Attempting to evoke the bottom screen of the original, players can bring up a menu at nearly any point to interrupt the action. This menu allows the use of HP and MP sprinkles; a limited resource per-stage that heals only one or two points per shake. Other than this, snacks, and spells; players can also move their characters to a Safe Space.
This takes them out of the fight, but allows them to heal gradually, and recover from status effects quicker. It is used more for the latter, as the damage output lost and increased focus on the other characters in battle prevent it from being too powerful.
On paper this sounds like it should be dull as ditch-water, especially when waiting to watch your characters walk to the next event (or at best, sprint). Yet it is incredibly moreish. You steadily unlock new stages (even if they might as well be identical), and can replay them to level-up new party members quickly, and complete those branching paths for loot.
The reason for this urge to play one more stage may be born of Inns. When completing a stage, the party tucks in for a good night’s sleep. The next morning (or from the overworld) you can then have them feed, spend, and hang out.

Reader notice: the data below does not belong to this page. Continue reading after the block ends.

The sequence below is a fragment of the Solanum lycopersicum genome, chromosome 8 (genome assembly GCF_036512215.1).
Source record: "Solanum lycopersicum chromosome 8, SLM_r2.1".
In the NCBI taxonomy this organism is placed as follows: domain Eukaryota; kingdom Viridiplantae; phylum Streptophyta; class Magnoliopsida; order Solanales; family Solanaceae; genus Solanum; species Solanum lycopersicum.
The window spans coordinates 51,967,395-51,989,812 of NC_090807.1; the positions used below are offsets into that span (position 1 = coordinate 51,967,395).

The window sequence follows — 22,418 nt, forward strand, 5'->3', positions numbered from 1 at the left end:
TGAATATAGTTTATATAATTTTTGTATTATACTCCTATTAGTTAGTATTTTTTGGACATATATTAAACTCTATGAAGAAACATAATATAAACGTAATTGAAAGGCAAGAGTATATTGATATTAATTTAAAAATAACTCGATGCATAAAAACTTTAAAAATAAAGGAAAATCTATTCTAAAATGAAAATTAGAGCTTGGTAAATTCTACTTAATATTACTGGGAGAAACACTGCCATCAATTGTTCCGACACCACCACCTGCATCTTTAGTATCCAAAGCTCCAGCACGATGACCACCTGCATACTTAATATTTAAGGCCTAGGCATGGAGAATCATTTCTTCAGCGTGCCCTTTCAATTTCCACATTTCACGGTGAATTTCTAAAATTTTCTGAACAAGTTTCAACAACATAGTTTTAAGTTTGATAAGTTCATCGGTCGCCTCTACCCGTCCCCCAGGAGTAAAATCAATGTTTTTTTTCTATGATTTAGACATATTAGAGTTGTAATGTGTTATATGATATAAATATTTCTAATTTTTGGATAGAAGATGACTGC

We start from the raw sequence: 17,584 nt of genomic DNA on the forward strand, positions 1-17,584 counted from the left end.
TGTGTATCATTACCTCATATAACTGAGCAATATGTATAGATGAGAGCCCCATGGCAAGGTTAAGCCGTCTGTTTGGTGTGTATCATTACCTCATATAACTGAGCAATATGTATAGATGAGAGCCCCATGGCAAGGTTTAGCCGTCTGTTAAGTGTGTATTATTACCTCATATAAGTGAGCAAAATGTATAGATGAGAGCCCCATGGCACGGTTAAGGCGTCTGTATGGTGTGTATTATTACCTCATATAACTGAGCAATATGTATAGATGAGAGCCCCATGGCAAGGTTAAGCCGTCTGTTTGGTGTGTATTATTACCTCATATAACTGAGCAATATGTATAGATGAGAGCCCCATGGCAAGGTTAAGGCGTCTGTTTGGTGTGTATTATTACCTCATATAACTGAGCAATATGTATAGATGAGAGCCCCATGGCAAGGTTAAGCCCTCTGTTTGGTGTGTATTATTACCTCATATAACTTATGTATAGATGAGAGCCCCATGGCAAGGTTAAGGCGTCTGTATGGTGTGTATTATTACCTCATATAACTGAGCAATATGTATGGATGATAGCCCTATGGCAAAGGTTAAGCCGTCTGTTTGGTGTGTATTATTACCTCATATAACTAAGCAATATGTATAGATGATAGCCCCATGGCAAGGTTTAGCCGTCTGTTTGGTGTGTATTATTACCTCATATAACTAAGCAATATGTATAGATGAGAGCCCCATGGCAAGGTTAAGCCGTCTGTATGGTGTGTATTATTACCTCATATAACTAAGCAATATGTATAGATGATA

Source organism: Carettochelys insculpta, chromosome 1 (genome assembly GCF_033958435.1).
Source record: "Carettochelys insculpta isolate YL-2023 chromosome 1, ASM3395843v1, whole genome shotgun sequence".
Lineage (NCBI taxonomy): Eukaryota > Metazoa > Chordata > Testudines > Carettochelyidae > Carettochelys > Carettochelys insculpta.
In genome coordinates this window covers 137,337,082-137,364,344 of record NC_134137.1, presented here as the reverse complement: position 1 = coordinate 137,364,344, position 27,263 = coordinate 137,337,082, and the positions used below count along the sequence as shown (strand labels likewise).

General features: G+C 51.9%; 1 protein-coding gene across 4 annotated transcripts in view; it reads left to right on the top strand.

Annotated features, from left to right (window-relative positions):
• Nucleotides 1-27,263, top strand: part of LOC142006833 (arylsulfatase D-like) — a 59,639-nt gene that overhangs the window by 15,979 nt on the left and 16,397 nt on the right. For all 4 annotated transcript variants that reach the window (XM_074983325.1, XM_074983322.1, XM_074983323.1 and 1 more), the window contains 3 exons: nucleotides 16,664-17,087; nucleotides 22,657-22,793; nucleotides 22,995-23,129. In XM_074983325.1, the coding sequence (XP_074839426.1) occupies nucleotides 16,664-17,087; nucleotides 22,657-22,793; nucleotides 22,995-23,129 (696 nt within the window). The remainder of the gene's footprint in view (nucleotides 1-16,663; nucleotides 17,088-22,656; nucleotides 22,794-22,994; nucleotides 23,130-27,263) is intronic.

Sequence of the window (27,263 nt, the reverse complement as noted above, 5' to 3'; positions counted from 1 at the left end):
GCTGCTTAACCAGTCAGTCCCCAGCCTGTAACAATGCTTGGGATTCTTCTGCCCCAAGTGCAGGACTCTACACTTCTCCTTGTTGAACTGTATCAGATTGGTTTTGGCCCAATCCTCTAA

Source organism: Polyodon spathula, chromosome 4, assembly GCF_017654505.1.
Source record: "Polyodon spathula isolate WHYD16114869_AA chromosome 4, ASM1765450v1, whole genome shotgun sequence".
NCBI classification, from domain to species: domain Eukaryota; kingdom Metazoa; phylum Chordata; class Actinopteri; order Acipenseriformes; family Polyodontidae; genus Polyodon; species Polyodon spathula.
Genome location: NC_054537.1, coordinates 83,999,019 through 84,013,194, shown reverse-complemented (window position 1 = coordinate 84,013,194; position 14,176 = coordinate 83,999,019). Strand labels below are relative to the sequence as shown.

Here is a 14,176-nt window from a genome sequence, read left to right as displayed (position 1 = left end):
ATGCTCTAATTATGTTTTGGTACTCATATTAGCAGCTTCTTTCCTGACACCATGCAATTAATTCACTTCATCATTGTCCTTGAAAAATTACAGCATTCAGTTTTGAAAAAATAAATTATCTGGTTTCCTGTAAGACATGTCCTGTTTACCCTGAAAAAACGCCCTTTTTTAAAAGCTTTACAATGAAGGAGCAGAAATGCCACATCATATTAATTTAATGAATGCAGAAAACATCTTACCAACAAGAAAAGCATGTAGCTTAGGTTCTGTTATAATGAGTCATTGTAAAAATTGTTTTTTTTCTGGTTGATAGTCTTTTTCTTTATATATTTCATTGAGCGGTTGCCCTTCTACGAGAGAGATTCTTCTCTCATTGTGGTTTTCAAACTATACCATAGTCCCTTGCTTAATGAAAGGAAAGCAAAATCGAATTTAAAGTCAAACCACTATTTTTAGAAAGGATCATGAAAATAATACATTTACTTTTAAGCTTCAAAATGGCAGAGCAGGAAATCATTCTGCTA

Enemies drop food, which can be fed to your characters to boost their stats. Each have their likes and dislikes, which means the grub can cause a greater or lesser boost. It can be infuriating to find your Mage does not want to eat the food that raises its Magic or MP- but this seems to be based on the type of food, rather than the stat.
Much like the combat, there’s also little variety in how everyone is armed. Characters will occasionally ask for some pocket money to go out and buy snacks (to heal their HP or MP in battle), or new weapons or armor for a straight increase in attack or defense.
You will not always have the money for the next tier of gear unless you grind; which can give you a choice between stockpiling healing items, or having your characters hit or survive a little better. Snacks and gear can be found in treasure chests during stages (along with money), and can only be looted one time.